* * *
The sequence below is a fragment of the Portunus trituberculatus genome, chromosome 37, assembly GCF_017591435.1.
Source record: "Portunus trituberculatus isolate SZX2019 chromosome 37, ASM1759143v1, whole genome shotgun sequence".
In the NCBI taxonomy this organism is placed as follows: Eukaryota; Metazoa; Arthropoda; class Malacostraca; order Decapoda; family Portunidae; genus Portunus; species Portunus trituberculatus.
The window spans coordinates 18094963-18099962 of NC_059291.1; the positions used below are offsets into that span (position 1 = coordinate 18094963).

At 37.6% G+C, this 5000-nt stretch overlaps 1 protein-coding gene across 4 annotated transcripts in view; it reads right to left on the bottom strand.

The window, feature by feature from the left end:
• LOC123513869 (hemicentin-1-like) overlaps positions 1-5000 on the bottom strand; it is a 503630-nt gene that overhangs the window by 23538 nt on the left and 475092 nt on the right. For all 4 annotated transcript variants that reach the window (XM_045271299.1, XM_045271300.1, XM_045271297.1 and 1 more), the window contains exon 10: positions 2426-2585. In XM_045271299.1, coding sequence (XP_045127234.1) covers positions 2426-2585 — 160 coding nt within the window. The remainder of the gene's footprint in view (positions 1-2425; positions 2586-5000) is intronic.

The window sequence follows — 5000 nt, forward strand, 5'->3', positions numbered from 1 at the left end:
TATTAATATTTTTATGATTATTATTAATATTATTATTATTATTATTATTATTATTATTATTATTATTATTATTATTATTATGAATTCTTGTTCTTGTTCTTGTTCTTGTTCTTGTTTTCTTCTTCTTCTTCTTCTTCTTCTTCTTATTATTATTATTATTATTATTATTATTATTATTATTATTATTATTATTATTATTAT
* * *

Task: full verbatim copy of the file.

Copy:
The sequence below is a fragment of the Portunus trituberculatus genome, chromosome 37, assembly GCF_017591435.1.
Source record: "Portunus trituberculatus isolate SZX2019 chromosome 37, ASM1759143v1, whole genome shotgun sequence".
In the NCBI taxonomy this organism is placed as follows: Eukaryota; Metazoa; Arthropoda; class Malacostraca; order Decapoda; family Portunidae; genus Portunus; species Portunus trituberculatus.
The window spans coordinates 18094963-18099962 of NC_059291.1; the positions used below are offsets into that span (position 1 = coordinate 18094963).

At 37.6% G+C, this 5000-nt stretch overlaps 1 protein-coding gene across 4 annotated transcripts in view; it reads right to left on the bottom strand.

The window, feature by feature from the left end:
• LOC123513869 (hemicentin-1-like) overlaps positions 1-5000 on the bottom strand; it is a 503630-nt gene that overhangs the window by 23538 nt on the left and 475092 nt on the right. For all 4 annotated transcript variants that reach the window (XM_045271299.1, XM_045271300.1, XM_045271297.1 and 1 more), the window contains exon 10: positions 2426-2585. In XM_045271299.1, coding sequence (XP_045127234.1) covers positions 2426-2585 — 160 coding nt within the window. The remainder of the gene's footprint in view (positions 1-2425; positions 2586-5000) is intronic.

The window sequence follows — 5000 nt, forward strand, 5'->3', positions numbered from 1 at the left end:
TATTAATATTTTTATGATTATTATTAATATTATTATTATTATTATTATTATTATTATTATTATTATTATTATTATTATTATGAATTCTTGTTCTTGTTCTTGTTCTTGTTCTTGTTTTCTTCTTCTTCTTCTTCTTCTTCTTCTTATTATTATTATTATTATTATTATTATTATTATTATTATTATTATTATTATTATTAT